Do You -and Should You- Kiss Your Dog?
Kristin Chenoweth did it a couple of months ago on "Ellen." You may have even done it yourself. Kissing your dog: OK or not OK?
We're not talking about a quick peck atop the head; we mean actually giving your dog a smooch on the lips (or in Chenoweth's case, an unabashed tongue duel). It's an issue that divides dog owners; a 2009 study showed that just about half allow and indulge in such behavior.
The debate continues: Is it sweet? Gross? More importantly, is it tantamount to germ warfare? How much interaction might be too much? We asked readers and veterinarians alike to tell us what they think.
"Fifi's Just Showing Affection"
Personal preference, of course, dictates a Fido-phile's decision to kiss or not to kiss. And what many dog owners prefer is letting the pet set the rules. "They show you unconditional love. It is only right to show them the same in return," says Tina Ballash Blair of Ocala, Fla. "Hugs, kisses, love -- they deserve all that and more."
Some veterinarians happily condone kissing and admit to the habit themselves. "As long as you've got a close relationship with your dog and you want to suck face, I'm OK with that," says Dr. William H. Craig, a former president of the Texas Academy of Veterinary Practice's board of directors and co-founder of the Ingram Park Animal Hospital in San Antonio, Texas.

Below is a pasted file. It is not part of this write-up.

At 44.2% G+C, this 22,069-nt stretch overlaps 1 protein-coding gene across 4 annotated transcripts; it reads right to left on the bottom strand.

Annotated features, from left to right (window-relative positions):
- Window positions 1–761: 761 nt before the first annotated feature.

But not everyone agrees.
"I Think It's Disgusting"
Whether due to etiquette or hygiene, a number of dog owners adopt a Lucy Van Pelt-like stance against dog germs. Pet owner Erin Watzek-Valenti of Charlotte, N.C., declares, "Kiss your dog if you must, but let's kiss them on the head or a peck on the cheek. Kisses on the mouth are gross!"
Susan Alexander, a dog owner in New York admits that even though she dotes on her pet, she's completely "skeeved out" by the whole subject. "I'm not a casual lip kisser with humans, much less with my dog. Why do people have to do this? Seriously? What's wrong with a little nuzzle on the top of the dog's head? That's sweet and a way of showing affection without going too far."
Even some vets set limits when it comes to crossing the line into too much doggie slobber. In her book "It's a Dog's Life, but It's Your Carpet," Dr. Justine Lee writes, "Just because I'm a vet doesn't mean that I like to be open-mouth kissed by dogs."